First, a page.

Despite Evanston’s progressive tradition and architectural legacy, the modern commercial buildings that you see downtown are squat and banal they do not inspire confidence in architecture. Why is that?
It is very difficult to build an economically viable commercial building in Evanston by strictly following the zoning ordinance.
Thus, new projects are forced into the planned development process, in which the size of the new building is negotiated with the City and through public meetings.
Thus, the rules that govern a new building under that process are not transparent- in fact, they don’t exist at all.
In the planned-development process, the way in which the City and the public provide input into a project is not coordinated, so that the result is a bit like a cake baked by a committee: Add a bit of meringue here, take away some frosting there, not too many layers.
The result is a mediocrity that, when finally built, only confirms the public’s impression of the poverty of modern architecture.
This is dispiriting, and comes with actual economic and social costs: for example, Northlight Theater still does not have the home in Evanston it would like to have.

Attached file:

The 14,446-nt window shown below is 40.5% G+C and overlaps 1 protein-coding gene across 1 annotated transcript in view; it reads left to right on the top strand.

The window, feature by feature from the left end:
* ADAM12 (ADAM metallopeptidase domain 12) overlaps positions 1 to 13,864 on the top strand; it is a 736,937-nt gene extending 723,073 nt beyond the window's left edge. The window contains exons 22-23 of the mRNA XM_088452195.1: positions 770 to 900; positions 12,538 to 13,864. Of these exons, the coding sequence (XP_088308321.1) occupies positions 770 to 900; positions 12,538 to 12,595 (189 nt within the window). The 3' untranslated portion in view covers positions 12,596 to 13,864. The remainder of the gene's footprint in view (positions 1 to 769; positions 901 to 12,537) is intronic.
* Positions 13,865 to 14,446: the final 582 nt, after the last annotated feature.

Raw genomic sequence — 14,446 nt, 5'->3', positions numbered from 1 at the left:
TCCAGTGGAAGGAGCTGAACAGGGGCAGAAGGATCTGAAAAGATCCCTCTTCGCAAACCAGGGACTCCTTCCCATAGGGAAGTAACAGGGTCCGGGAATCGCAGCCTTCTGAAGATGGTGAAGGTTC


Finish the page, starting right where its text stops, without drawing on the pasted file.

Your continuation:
But these costs are largely opportunity costs and hard to see.
Why are we at this point?
The last comprehensive plan was adopted in 2000.
Since then there have been a succession of piecemeal plans, some adopted and some not: The North Downtown Plan, the West Evanston Master Plan, the Central Street Corridor Plan, the Chicago Avenue Corridor Plan, the Lakefront Master Plan, and the Design Guidelines for Planned Developments.
The zoning ordinance, which is supposed to implement the master plan, has been updated on a piecemeal basis also.
None of these efforts keeps up with the current economic and technological universe.
What is the alternative?
Widespread public input where it will have the most positive impact – an updated comprehensive plan that then flows into a comprehensively updated zoning ordinance.
The result of this process will be a set of rules transparent to the public, City staff, and developers, providing a framework within which all stakeholders can develop more creative solutions that will benefit the built environment and keep Evanston at the forefront



Posted: Wednesday, January 9, 2019
Guestbook entry by: Jim Morris

NU Should Reinstate Some Visitor Parking
I’m an Evanston resident with no other relationship to Northwestern.